Make sure the CPU usage of the encoding computer does not exceed 75%. If it does, try increasing the video bitrate or decreasing the video size or frame rate.
Verify the buffer value from the Flash Media Live Encoder publishing statistics. If this value is high, then network conditions are unfavorable, and Flash Media Live Encoder is unable to stream the data to the server. If the buffer value keeps increasing, then Flash Media Live Encoder may crash. Use Auto Adjust to overcome this issue.
By default, you can stream up to 20Mbps of data to the server.
The deinterlace filter is based on a simple vertical blur algorithm and is not very effective at higher video sizes. Adobe suggests that you deinterlace at the hardware level for better quality and performance.
Select a bitrate according to the video content. For large and dynamic video input, you need a higher bitrate. An extremely low bitrate might result in low-quality video and pixilation. For small and relatively still video input, you can use a lower bitrate.
The Base profile uses less CPU power than the Main profile but compromises video quality. If you want high-quality video and you have a good hardware configuration system, use the Main profile; otherwise the encoder might reduce the output fps during the encoding process.
H.264 levels define the limit on the combination of video size, frame rate, and bitrate that the encoder can encode. Changing the H.264 level does not have any impact on video quality and CPU usage. For details, see the Flash Media Live Encoder Help and Wikipedia article on H.264.
Adobe recommends you use the highest available sample rate to get the best quality. The bit rates listed below are only suggestions; actual bit rates vary from case to case.
For music, movies, and mixed content, try the following bit rates:
|Less than 48kbps||HE-AAC||Parametric stereo|
|Above 224kbps||MP3 or AAC||Stereo (for MP3) or LC stereo (for AAC)|
For speech, dialogue, and meeting content, use the same ranges listed above, but use Mono for the channel setting.
Pixelation occurs when the video bitrate is not sufficient to encode the video. Increasing the video bitrate will usually resolve the issue. Also, if you are using the H.264 base profile, try switching to the Main profile.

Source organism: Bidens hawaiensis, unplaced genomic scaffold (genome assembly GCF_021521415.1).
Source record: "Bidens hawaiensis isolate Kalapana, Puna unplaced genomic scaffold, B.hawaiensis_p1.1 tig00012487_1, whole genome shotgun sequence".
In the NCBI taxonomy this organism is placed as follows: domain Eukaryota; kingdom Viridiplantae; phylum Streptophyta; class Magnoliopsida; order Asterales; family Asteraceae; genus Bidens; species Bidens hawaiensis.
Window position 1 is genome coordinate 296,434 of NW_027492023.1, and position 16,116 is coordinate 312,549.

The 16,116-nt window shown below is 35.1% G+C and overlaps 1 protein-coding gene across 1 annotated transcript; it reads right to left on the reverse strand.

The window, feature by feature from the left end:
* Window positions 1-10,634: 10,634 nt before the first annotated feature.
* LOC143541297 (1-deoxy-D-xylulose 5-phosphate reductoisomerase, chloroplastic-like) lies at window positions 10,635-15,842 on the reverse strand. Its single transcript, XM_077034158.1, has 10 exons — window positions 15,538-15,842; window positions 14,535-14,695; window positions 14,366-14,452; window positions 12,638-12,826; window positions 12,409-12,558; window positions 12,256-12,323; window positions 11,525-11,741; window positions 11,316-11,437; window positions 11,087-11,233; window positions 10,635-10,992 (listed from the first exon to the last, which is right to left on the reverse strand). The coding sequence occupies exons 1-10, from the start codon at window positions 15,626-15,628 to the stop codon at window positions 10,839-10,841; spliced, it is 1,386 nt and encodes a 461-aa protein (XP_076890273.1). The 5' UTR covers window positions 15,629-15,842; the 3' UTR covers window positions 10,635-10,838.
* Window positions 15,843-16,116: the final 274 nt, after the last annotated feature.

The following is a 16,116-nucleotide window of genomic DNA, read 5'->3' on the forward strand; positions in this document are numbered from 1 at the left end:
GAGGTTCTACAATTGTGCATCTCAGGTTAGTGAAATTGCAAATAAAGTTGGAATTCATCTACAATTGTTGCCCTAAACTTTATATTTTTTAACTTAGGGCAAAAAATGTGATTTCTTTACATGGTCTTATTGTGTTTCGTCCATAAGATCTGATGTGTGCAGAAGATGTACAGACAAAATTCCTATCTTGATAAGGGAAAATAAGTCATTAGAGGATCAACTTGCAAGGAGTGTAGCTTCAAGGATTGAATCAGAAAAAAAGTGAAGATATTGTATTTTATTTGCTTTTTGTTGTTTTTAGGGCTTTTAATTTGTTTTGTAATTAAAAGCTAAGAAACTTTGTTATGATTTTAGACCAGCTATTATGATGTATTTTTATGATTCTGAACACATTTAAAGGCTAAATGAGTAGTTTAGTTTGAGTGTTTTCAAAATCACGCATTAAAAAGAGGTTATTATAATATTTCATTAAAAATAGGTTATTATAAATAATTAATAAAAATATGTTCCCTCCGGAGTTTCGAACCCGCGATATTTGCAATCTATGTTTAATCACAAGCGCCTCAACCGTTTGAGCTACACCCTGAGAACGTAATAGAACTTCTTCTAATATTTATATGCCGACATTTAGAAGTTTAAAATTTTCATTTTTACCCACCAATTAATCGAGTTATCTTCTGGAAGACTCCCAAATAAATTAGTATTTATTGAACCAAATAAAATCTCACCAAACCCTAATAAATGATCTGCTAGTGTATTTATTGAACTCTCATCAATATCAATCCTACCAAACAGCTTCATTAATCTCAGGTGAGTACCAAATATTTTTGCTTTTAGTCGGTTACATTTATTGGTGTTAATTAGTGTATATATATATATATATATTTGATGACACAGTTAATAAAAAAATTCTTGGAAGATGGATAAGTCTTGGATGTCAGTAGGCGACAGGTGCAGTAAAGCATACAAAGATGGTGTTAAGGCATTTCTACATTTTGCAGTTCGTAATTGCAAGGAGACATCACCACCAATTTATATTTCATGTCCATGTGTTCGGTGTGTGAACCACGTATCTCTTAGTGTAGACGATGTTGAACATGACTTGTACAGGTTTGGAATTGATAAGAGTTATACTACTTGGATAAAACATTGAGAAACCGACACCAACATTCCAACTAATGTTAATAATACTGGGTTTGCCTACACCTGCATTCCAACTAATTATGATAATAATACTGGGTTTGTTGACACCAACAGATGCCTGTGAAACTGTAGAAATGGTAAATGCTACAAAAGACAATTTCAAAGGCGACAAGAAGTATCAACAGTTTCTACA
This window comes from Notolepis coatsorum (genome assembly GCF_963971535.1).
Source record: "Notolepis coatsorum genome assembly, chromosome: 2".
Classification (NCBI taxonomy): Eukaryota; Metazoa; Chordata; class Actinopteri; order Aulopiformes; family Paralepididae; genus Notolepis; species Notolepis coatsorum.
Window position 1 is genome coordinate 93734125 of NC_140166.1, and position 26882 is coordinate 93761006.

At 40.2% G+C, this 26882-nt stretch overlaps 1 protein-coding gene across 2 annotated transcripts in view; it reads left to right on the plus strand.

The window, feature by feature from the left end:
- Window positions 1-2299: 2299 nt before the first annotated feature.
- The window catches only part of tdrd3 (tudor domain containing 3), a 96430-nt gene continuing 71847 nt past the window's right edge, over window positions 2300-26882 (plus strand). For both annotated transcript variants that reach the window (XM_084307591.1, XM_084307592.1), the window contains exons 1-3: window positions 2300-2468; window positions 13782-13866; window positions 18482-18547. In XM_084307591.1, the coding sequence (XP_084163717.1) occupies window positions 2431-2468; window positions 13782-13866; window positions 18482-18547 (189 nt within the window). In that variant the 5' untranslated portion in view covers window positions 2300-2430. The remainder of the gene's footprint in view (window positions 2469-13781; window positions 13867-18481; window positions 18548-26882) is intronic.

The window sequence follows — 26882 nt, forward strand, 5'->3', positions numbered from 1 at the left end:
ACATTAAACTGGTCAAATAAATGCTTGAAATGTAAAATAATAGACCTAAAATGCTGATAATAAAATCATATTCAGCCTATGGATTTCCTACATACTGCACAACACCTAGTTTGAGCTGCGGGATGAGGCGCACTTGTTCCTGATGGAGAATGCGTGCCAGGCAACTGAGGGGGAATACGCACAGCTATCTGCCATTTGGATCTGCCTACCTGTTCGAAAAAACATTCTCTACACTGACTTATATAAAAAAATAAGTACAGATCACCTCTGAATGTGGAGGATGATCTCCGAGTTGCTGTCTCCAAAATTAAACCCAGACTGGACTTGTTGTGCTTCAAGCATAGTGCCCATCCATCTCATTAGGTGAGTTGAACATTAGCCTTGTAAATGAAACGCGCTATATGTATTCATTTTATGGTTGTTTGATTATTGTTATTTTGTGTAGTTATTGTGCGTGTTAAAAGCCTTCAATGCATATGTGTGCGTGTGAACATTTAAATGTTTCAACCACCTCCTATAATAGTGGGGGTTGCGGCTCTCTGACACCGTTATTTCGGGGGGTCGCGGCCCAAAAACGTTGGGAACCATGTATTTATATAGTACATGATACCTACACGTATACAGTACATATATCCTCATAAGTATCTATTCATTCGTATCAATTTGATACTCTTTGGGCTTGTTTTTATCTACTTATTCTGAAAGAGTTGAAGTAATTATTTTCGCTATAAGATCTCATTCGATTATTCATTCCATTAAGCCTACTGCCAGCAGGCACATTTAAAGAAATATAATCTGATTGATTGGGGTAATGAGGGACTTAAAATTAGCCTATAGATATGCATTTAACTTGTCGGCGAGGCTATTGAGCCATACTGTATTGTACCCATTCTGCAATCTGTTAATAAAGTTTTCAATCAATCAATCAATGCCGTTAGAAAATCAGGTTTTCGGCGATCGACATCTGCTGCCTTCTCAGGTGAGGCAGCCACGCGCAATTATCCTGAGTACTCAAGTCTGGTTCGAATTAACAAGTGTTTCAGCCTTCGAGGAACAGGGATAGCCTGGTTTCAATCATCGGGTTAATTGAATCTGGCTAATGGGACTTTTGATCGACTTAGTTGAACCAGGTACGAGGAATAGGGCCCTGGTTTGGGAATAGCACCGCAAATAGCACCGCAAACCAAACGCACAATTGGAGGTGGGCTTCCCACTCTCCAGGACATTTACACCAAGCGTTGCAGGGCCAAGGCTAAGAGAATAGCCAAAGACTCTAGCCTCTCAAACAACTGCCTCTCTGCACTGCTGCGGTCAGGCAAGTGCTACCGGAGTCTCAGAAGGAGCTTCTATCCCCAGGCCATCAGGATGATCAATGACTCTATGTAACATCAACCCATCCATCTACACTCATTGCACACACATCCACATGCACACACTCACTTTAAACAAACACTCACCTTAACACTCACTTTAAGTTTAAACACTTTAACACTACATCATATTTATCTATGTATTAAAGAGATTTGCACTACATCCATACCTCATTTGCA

Auto Adjust is used to adjust video settings dynamically in case of adverse network conditions between Flash Media Live Encoder and Adobe Media Server. With Auto Adjust, you can select either the Drop Frames or the Degrade Quality option. Drop Frames will drop video frames at the RTMP end, and Degrade Quality will reduce the bitrate of the encoded stream. The Degrade Quality option affects both the primary and backup stream as well as the file that is being saved. The Drop Frames option adjusts each stream individually. The saved file will not be affected.
This problem occurs because of adverse network conditions. Try reducing the bitrate to work better with the network bandwidth, or try the Auto Adjust feature.
Jittery video occurs if the subscriber buffer empties. Change the buffer size of the subscriber to a non-zero value.
The size of the buffer depends on two factors:
These two factors are conflicting: Ideally the stream should both start quickly and be stable. One way to deal with this situation is to have two different buffer settings, one for when the stream starts and one for when the playback is in progress. This strategy significantly reduces the conflict. It allows a small buffer to be set for fast start, and a longer one to be used to ensure stream stability when playback begins. Because network issues can still affect the initial buffer size, the initial buffer size cannot be arbitrarily small. Adobe recommends always setting the buffer to a non-zero value.
Live applications that use the Live Aggregate Messages feature on Adobe Media Server to improve performance need to use a buffer that is at least as long as the delay introduced by the live aggregation. The delay is 500ms (0.5s) by default but can be configured on a per-application basis. If the buffer isn't long enough, the stream will not play back smoothly.
For dynamic bitrate switching, Adobe recommends using a buffer length value that is equal to the keyframe frequency of the encoded video.
Per the MP4 standard, Flash Media Live Encoder creates fragmented F4V files that are optimized for streaming from Flash Media Server. F4V or MP4 playback applications that do not fully conform to the MP4 specification may fail to play.
If the Flash Media Live Encoder process is terminated during encoding, the saved file will be closed improperly and will not be playable.